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North Carolina Aquariums
Toward a greater understanding of North Carolina's aquatic resources . . .
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Do we have otters in North Carolina?
December 7 , 2004

 

 

Yes, there are river otters in North Carolina, and in recent years the N.C. Wildlife Resources Commission has reintroduced otters into watersheds in the western part of the state.

Otters are frolicking, fun-loving balls of fur, measuring 3½ feet long at maturity and weighing as much as 30 pounds. They are related to skunks, minks and weasels, and are meat eaters. They are considered top predators and will eat almost anything; fish, crabs, turtles, bird eggs frogs, clams, snails, crayfish, snakes, muskrats. Otters are a sign of a healthy waterway, as clean water is needed to support their food supply.


The largest populations of otters are found chiefly in the coastal plain, where sounds, estuaries, rivers, streams and canals provide plenty of food and ideal habitat. In spring they give birth to one to five kitten-size young. The helpless kits are born in riverbank dens or burrows. Their eyes open after about five weeks and the female cares for them about a year. In about three months they’re ready to leave the den. Otters have few predators, however they are trapped for their fur.

Otters are on exhibit at the N.C. Aquarium on Roanoke Island, and the new N.C. Aquarium at Pine Knoll Shores will exhibit otters when it reopens in spring 2006.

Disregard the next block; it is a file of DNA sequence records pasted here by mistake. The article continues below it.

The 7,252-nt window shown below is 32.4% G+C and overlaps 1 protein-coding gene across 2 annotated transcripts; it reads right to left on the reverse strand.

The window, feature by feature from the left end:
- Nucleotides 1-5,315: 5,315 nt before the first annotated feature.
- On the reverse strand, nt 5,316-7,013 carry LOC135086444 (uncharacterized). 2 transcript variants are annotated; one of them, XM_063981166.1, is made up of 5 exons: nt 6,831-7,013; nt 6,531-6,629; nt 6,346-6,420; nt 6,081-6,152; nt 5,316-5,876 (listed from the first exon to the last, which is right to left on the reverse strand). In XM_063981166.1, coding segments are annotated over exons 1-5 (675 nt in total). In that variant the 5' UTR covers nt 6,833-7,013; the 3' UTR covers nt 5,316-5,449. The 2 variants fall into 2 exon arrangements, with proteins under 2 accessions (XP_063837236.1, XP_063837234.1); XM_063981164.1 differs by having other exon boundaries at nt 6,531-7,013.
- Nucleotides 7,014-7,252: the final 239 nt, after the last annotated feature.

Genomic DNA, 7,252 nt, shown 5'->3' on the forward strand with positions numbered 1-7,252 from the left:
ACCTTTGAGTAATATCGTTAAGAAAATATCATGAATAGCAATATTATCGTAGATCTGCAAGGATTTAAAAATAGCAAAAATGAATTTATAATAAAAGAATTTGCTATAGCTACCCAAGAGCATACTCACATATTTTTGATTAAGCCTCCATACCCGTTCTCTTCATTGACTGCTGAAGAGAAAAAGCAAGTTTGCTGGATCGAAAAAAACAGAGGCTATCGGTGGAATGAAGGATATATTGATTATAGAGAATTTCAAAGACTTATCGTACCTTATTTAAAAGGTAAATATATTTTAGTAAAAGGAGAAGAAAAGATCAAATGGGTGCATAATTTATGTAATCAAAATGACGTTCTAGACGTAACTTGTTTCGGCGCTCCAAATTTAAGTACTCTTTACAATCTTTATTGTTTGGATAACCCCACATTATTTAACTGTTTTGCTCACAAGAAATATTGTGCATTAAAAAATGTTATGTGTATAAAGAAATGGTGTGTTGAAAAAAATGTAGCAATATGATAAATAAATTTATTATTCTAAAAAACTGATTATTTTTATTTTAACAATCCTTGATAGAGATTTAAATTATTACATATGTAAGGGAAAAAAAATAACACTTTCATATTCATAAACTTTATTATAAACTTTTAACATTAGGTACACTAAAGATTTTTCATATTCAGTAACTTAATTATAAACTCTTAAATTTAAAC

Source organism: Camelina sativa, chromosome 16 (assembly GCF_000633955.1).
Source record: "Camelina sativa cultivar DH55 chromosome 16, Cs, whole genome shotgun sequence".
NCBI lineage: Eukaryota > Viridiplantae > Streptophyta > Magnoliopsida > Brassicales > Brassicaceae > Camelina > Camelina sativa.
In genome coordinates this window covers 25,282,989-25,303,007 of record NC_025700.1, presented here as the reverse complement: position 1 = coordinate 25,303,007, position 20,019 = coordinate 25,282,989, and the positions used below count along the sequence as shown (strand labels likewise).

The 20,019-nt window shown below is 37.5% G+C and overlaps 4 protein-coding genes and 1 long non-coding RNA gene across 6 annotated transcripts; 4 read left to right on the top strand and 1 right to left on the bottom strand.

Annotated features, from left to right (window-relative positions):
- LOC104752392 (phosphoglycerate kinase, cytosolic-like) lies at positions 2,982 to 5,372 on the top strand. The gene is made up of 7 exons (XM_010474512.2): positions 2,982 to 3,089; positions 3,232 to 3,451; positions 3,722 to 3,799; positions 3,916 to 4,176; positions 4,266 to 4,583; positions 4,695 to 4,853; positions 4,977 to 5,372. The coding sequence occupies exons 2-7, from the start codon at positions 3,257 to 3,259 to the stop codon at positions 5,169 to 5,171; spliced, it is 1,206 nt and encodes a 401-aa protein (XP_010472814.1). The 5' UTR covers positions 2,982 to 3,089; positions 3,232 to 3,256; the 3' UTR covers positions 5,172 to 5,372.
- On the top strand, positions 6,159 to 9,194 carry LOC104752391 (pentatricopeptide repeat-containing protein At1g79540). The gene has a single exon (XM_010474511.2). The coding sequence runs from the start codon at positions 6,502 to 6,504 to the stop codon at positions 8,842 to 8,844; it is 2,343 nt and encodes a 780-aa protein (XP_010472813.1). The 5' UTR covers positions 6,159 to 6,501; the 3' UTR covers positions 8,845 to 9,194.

These aquatic acrobats can hold their breath underwater for as long as four minutes. They are taught to swim by their mother, and their streamlined bodies are built for subaquatic speed. Their fur is waterproof and valves in their nose and ears close to keep water out. Fast and graceful swimmers, their webbed feet and foot-long tails help propel them through the water at speeds up to 12 mph. Otters often create mud slides on banks, where they skim down on their bellies, chattering all the while.

Problems between otters and people are rare, however, when incidents do occur it usually involves otters doing what otters do – eating fish. This can become a problem when commercial fishermen, pond owners, or commercial trout produces experience fish depredation, ranging from otters eating pond koi or goldfish to extensive depredation in a commercial fish farming operation. However, it is rare that otters and people interact. Otters are quite secretive and generally avoid humans.

 

The N.C. Aquarium on Roanoke Island features an otter exhibit, and the new Aquarium at Pine Knoll Shores will exhibit these playful animals when it reopens in spring 2006.